Tami’s office set-up for virtual delivery

    Engaging differently through virtual visits

    One quick learning with the transition to virtual DSMES delivery was that engagement is significantly different through virtual visits. Engaging virtually can bring an added level of stress…How do I connect to Zoom? My internet is unstable. How do I mute myself? Can you hear me? How do I turn off my camera? Can you see me? How do I position my laptop because I don’t like what’s in my background or how I look?…I bet you can relate to some of these! In an effort to reduce stress, and start each encounter on a positive note, I started each session in a solution-focused manner with the questions: What’s 1 thing that went well this past week (no matter how big or small)? What’s 1 change you were able to make? How were you able to do that?  Whether unmuting and sharing, or replying in the chat, this helped acknowledge each individual’s hard work and guide the discussion toward finding solutions. At the conclusion of each DSMES series when setting post-program goals, again we turned focus to areas each individual was already achieving some success and how they could leverage that for future benefit.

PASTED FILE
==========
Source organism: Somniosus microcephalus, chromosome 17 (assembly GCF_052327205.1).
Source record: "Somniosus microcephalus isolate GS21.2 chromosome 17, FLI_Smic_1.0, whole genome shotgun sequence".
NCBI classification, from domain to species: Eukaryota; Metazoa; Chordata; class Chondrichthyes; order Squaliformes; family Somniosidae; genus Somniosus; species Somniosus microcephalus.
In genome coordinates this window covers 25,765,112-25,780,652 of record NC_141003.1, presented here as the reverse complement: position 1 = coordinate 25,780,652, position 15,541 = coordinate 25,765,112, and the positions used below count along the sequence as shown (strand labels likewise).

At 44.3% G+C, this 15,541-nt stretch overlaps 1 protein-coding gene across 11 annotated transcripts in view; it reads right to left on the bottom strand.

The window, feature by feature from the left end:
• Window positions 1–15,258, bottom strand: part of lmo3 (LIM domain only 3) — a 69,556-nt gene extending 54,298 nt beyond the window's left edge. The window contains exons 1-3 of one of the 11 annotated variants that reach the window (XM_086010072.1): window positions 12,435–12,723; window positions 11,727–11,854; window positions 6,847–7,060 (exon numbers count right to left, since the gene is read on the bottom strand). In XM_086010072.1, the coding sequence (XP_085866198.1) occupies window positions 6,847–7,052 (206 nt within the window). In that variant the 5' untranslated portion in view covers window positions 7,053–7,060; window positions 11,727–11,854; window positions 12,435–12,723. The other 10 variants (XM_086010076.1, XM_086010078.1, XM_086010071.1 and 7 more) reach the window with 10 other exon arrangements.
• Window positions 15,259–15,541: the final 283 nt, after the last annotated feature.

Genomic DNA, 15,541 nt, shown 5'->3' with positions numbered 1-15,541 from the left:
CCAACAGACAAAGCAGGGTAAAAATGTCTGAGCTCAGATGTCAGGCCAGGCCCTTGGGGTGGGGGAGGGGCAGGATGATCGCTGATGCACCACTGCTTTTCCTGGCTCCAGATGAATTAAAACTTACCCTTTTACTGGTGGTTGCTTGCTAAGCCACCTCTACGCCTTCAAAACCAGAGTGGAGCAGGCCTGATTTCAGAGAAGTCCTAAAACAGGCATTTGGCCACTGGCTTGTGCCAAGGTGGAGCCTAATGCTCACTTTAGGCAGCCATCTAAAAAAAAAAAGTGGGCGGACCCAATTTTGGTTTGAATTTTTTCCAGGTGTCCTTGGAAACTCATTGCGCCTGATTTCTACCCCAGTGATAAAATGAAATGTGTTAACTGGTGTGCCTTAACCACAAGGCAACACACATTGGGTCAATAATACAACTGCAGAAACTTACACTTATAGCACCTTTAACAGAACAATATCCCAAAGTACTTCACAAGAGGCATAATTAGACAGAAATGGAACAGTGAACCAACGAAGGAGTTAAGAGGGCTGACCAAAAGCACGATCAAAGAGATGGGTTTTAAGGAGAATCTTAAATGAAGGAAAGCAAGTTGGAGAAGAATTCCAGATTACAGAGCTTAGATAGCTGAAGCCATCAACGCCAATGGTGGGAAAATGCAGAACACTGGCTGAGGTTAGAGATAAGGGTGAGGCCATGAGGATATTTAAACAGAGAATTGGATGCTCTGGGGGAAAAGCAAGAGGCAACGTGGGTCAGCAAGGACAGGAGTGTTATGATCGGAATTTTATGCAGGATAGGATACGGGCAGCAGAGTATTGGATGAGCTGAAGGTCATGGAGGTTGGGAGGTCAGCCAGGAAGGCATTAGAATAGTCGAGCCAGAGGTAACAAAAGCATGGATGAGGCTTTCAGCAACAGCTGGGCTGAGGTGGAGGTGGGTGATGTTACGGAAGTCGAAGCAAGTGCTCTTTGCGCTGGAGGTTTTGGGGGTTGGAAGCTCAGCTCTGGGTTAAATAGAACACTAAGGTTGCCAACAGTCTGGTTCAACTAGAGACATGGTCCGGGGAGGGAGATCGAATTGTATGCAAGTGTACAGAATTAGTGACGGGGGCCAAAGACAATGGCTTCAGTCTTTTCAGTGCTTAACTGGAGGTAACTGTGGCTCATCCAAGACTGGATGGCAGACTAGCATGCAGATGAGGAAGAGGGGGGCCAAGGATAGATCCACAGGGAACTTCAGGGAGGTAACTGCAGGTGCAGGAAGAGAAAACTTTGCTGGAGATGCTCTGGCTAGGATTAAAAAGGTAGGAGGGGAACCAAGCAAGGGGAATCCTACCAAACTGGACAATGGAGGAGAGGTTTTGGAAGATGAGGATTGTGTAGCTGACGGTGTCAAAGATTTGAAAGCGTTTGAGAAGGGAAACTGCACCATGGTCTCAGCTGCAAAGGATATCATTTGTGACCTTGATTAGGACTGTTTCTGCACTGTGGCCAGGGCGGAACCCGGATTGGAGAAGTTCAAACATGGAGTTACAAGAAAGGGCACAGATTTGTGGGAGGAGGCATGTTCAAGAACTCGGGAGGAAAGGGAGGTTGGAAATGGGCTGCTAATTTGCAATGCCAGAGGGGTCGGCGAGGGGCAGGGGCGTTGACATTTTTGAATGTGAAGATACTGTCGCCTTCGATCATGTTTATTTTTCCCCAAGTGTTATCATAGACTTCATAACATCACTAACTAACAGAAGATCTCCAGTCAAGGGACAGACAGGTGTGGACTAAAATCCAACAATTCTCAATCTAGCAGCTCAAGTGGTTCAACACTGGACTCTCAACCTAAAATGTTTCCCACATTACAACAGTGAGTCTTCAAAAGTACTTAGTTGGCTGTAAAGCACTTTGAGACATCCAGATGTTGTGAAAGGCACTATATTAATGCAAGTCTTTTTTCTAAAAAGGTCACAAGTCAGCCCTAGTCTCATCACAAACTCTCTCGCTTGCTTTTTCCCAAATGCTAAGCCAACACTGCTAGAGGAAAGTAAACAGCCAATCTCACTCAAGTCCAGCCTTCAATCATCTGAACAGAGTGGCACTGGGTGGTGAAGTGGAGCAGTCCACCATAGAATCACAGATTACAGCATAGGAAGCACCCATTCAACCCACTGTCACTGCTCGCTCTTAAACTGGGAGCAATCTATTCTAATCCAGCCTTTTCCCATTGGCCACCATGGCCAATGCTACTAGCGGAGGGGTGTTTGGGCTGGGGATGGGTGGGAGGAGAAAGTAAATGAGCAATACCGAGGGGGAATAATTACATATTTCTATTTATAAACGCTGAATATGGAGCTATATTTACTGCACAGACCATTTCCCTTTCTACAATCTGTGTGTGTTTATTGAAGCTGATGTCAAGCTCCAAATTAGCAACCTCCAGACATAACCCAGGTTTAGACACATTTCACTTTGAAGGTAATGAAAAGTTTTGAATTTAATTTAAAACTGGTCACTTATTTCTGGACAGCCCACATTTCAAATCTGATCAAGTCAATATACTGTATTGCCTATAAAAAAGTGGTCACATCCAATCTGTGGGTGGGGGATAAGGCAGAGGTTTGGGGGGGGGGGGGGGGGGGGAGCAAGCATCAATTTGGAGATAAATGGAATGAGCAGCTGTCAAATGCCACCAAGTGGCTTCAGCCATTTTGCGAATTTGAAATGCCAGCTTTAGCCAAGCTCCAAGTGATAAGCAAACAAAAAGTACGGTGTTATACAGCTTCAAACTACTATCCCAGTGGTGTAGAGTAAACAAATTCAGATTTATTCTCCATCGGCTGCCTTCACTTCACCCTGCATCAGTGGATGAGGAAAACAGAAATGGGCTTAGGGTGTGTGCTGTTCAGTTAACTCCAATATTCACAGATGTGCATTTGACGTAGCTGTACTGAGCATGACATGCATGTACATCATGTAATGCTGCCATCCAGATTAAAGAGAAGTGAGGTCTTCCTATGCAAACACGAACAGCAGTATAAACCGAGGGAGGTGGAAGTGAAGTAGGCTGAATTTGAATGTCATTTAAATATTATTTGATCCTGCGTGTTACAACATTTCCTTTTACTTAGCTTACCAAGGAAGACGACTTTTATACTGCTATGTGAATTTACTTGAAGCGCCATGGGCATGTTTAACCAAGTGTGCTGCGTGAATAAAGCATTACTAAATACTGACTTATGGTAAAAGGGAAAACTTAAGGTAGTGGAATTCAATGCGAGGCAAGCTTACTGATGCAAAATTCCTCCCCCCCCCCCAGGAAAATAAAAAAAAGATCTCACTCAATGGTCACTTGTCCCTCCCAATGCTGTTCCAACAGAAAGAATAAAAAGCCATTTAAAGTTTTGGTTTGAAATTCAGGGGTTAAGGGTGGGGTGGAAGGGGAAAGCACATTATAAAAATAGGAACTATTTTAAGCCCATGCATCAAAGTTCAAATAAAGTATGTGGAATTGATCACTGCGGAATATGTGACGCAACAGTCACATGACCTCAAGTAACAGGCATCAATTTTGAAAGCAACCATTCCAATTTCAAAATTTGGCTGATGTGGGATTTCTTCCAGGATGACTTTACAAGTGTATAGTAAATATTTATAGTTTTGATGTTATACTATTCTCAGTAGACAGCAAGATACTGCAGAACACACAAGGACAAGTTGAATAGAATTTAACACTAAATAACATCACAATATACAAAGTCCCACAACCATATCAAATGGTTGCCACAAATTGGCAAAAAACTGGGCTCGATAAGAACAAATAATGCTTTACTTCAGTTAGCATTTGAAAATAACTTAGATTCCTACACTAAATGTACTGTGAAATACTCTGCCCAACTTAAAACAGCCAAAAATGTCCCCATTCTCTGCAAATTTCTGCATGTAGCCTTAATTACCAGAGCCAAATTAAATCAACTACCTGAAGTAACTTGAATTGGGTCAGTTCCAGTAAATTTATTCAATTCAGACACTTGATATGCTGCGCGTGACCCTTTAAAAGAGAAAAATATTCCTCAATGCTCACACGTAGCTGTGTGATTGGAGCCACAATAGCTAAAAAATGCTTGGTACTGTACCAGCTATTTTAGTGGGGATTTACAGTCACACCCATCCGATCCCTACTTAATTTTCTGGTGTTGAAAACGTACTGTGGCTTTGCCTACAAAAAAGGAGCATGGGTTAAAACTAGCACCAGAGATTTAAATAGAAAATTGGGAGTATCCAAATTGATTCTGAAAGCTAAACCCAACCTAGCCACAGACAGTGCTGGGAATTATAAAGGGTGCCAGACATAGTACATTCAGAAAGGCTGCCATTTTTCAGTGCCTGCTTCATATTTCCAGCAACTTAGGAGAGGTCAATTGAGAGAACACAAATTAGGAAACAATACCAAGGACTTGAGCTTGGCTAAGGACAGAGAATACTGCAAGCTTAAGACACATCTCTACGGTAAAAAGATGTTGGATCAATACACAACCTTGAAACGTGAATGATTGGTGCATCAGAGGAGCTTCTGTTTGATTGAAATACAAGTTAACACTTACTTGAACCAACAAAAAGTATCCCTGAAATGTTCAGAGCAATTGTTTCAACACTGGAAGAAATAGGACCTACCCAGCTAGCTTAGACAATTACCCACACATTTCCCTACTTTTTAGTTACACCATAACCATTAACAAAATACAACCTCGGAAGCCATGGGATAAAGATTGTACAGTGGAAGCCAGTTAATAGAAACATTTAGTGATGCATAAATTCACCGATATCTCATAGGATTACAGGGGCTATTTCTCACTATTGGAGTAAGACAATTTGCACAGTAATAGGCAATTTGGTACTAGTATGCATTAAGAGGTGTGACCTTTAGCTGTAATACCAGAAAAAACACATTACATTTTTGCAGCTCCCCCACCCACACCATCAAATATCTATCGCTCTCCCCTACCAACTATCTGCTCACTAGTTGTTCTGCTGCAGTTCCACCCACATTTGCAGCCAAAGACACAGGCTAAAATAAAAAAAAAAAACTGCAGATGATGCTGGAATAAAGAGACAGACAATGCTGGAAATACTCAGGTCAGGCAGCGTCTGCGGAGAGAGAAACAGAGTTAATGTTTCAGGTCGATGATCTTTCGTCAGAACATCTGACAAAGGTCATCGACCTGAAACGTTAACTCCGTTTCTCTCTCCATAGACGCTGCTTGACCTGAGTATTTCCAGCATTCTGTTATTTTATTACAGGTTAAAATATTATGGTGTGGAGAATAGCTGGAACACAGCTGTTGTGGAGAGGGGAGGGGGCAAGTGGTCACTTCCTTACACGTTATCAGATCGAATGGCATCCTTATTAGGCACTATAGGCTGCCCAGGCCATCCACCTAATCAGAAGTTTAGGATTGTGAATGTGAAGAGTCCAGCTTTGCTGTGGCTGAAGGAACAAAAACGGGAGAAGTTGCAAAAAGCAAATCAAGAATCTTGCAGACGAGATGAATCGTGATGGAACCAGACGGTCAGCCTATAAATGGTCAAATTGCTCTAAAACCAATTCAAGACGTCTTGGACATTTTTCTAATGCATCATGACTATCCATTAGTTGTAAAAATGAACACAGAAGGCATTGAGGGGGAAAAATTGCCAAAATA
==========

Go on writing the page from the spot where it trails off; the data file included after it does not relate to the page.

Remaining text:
Telehealth virtual delivery was a success!

    I’m happy to share that after facilitating multiple cohorts our program has had a 100% completion rate for most of the cohorts! Much higher engagement and completion than in-person delivery. That’s a huge win!

    How has technology changed your practice or your thinking? We’d love to hear from you!

     Over the next few posts we’ll write about a variety of other technologies that impact and influence diabetes care and education including diabetes apps, digital health tools, diabetes devices, online peer support and online coaching. Stop back by in 2 weeks to see what’s up next!

    We welcome anyone interested in our approach to Subscribe to our blog and we’ll email you when a new post is published!


    If you are a health care professional and interested in learning more about our solution-focused practice and approach, when you subscribe to our blog, we’ll send you in return a FREE resource of 10 Solution-Focused Questions to start a solution-focused discussion with your clients.